3 Eylül 2008 Çarşamba

Inspiring #1 Squash Player: Amr Shabana

Amr Shabana (born 20 July 1979, in Cairo) is a professional squash player from Egypt. He won the World Open in 2003, 2005 and 2007, and reached the World No. 1 ranking in 2006.
PSA member since 1995, Amr claimed his first Tour title in July 1999, winning the Puebla Open in Mexico. Seven days later he grabbed his second, the Mexico Open, again beating Australia's Craig Rowland in the final.

The New Year brought continuing rewards for Shabana with victories in the Canadian Classic in January, followed by the Tournament of Champions in New York in March, and the Bermuda PSA Masters in April – bringing his PSA Tour title tally to 12.

In April 2006, Shabana became the first Egyptian player to reach the World No. 1 ranking.

In December 2007 Amr Shabana was crowned world champion for the third time in five years at the Endurance World Open in Bermuda.

You can watch him on youtube; I promise it is inspiring:


You are close to a real Celebrity in San Diego!

Who is Chris Walker?

Chris Walker (born 11 June 1967 in Chelmsford) is a squash coach and former professional squash player from England.

Walker was a member of the England teams which won the World Team Squash Championships in 1995 and 1997. He finished runner-up at the British Open in 2001. He won the men's doubles title at the inaugural World Doubles Squash Championships in 1997 (partnering Mark Cairns).

Chris Walker (founding partner) a former world No. 4, 3-time world champion and British No. 1, moved to the States 3 years ago to focus on developing squash in America. Currently he is the U.S. Men’s National team coach, plays Squash tournaments across the country and coaches some of the nation’s best junior players.

And a secret:

Chris Walker, as the founder of the club plays regularly at San Diego Squash !!!

18 Temmuz 2008 Cuma

Learn the Equipment


You have propably noticed that a squashball has a coloured dot on it. That dot indicates the bounciness of a squashball.

  • Two yellow is extremly slow
  • yellow is very slow
  • green is slow
  • red is medium
  • blue is fast

The slower the ball is the more difficult is it to get it in the right time. Therefore beginners play with a fast ball. The slowest ball is played in professional competitions.
You usually have to warm up the ball before you start to play.


It's difficult to categorize rackets. Expierence plays an important role and it is actually your feeling that indicates what a good racket is.
Nevertheless there are recommendations for beginners and experts. It starts with the weight of a racket. It is obvious that beginners take a much lighter racket. The grasp plays an important role as well, when it comes to the game expierience. Beginners better take a racket that has an oval shape.

Learn the Rules

Basically, you need a Squash partner to play with. In our case we choose Hero for Ibo. They will meet in a Squash centre and they will lend their balls and rackets.

Squash is fairly simple: Two players alternately hit a ball against the frontwall of a rectangular hall.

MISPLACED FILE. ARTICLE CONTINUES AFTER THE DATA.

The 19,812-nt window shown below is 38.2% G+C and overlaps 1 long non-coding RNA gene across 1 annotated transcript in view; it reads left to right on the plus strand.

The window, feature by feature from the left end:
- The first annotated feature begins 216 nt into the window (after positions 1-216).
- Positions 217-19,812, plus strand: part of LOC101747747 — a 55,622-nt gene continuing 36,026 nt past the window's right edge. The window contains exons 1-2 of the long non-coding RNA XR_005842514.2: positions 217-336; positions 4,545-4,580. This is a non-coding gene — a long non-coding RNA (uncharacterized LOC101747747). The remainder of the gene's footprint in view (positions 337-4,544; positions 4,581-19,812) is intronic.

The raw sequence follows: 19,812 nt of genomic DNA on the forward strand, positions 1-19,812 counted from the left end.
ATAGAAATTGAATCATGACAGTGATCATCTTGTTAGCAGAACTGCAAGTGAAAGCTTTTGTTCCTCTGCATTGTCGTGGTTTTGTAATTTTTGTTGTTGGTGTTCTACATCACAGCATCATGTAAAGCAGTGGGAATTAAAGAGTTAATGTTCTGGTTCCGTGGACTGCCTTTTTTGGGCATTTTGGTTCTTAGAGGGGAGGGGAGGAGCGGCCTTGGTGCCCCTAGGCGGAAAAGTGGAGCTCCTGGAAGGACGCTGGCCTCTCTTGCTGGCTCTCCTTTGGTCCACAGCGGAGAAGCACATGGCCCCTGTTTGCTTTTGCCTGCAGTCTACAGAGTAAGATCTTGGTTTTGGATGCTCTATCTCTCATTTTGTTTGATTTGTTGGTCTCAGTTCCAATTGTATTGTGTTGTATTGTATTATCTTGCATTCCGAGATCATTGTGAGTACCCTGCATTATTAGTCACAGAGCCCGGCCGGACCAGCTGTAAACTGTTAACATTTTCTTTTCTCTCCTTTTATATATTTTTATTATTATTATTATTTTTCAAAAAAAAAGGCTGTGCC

The sidewalls can be touched by the ball as many times as you want, as long as the ball stays below the outline. The ball must bounce only one time on the groud before it get's hit again.
The aim of the game is to place the ball in a way, that your opponent is not able to get it.

A rally starts with the service. The serving player must hit the ball direclty against the frontwall. The ball touches the wall between the service line and the upper outline.
On returning the the ball must land on the other, in our case right side opponent's quarter.
The server must have at least one foot in the service box.
If the server wins a point he changes the side for the next service. Only the server can make points. If he lose the point, then the opponent gets to serve. He can choose where he starts.

Only the serving player is able to make points. If you serve and loose a point your opponent gets to serve and the score remains the same.
Scoring is to 9. If it's 8:8, the server can choose if he wants to play to 10, but he doesn't have to.

Squash: the Healthiest Sport!

Squash: the Healthiest Sport! It's not just your squash fan saying that. According to Forbes.com survey squash is ranked as the healthiest sport, beating the likes of rowing, swimming and basketball. Here's what they had to say on squash:

The preferred game of Wall Street has convenience on its side, as 30 minutes on the squash court provides an impressive cardiorespiratory workout. Extended rallies and almost constant running builds muscular strength and endurance in the lower body, while lunges, twists and turns increase flexibility in the back and abdomen. "For people just getting into the game, it's almost too much to sustain, but once you get there, squash is tremendous," says Paul Assaiante, head coach of the five-time defending national intercollegiate champion men's squash team at Trinity College in Hartford, Conn. Assaiante recommends a regimen of yoga, sprinting and distance running for preparation. Be wary of groin pulls, torn Achilles tendons and your opponent's racquet.